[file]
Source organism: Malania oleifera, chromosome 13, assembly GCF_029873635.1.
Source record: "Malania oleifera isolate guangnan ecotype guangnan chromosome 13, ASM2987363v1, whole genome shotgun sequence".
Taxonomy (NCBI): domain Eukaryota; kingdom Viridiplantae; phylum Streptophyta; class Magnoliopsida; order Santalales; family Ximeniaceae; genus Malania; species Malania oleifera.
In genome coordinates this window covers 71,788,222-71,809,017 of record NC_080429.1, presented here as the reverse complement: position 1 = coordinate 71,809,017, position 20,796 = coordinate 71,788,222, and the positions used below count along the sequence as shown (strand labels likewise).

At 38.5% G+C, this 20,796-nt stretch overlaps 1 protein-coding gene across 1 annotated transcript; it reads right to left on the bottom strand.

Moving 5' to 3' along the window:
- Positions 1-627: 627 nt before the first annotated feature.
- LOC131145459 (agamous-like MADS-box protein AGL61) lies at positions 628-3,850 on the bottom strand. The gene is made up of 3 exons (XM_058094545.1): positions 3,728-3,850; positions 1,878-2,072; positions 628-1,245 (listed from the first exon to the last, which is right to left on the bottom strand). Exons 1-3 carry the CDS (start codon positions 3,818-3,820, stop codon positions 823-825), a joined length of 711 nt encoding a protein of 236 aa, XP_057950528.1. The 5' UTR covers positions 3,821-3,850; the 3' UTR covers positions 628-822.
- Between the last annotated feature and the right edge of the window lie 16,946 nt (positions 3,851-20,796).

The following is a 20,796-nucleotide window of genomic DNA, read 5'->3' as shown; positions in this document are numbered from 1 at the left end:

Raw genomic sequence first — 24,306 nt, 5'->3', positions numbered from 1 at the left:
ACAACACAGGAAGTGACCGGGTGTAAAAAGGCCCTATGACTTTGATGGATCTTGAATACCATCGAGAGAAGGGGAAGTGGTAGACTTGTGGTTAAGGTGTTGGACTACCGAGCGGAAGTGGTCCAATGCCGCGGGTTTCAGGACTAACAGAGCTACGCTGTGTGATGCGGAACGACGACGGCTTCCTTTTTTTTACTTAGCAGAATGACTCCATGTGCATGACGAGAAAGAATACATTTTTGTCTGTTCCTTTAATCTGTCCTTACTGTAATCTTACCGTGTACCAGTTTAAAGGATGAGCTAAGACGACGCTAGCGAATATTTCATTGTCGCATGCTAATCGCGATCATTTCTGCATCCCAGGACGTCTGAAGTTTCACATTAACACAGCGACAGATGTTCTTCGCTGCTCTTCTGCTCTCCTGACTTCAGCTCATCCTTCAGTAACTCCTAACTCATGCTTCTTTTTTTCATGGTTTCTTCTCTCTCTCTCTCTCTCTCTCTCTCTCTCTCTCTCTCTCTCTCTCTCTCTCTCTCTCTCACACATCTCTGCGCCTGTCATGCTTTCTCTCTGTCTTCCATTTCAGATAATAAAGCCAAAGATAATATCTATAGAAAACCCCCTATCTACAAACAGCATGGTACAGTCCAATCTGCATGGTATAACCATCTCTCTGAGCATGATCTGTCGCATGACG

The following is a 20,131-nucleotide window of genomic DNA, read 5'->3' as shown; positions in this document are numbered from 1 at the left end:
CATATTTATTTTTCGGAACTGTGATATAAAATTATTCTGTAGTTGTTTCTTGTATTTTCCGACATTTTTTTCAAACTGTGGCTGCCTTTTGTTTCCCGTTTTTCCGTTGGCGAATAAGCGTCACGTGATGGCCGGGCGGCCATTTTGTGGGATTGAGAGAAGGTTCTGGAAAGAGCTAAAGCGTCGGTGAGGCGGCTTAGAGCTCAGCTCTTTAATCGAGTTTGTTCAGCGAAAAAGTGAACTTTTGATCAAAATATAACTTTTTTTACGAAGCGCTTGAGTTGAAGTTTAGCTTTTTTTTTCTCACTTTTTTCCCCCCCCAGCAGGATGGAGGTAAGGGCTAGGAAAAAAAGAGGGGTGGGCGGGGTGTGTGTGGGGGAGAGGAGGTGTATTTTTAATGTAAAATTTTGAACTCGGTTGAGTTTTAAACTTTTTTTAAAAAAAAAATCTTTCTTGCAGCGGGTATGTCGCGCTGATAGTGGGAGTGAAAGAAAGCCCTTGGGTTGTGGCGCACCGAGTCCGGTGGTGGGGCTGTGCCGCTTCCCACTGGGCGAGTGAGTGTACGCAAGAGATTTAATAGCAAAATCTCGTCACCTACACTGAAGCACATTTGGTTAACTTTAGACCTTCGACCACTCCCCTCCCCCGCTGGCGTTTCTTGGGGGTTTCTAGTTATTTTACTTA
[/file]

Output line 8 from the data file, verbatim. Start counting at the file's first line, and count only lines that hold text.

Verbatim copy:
- LOC131145459 (agamous-like MADS-box protein AGL61) lies at positions 628-3,850 on the bottom strand. The gene is made up of 3 exons (XM_058094545.1): positions 3,728-3,850; positions 1,878-2,072; positions 628-1,245 (listed from the first exon to the last, which is right to left on the bottom strand). Exons 1-3 carry the CDS (start codon positions 3,818-3,820, stop codon positions 823-825), a joined length of 711 nt encoding a protein of 236 aa, XP_057950528.1. The 5' UTR covers positions 3,821-3,850; the 3' UTR covers positions 628-822.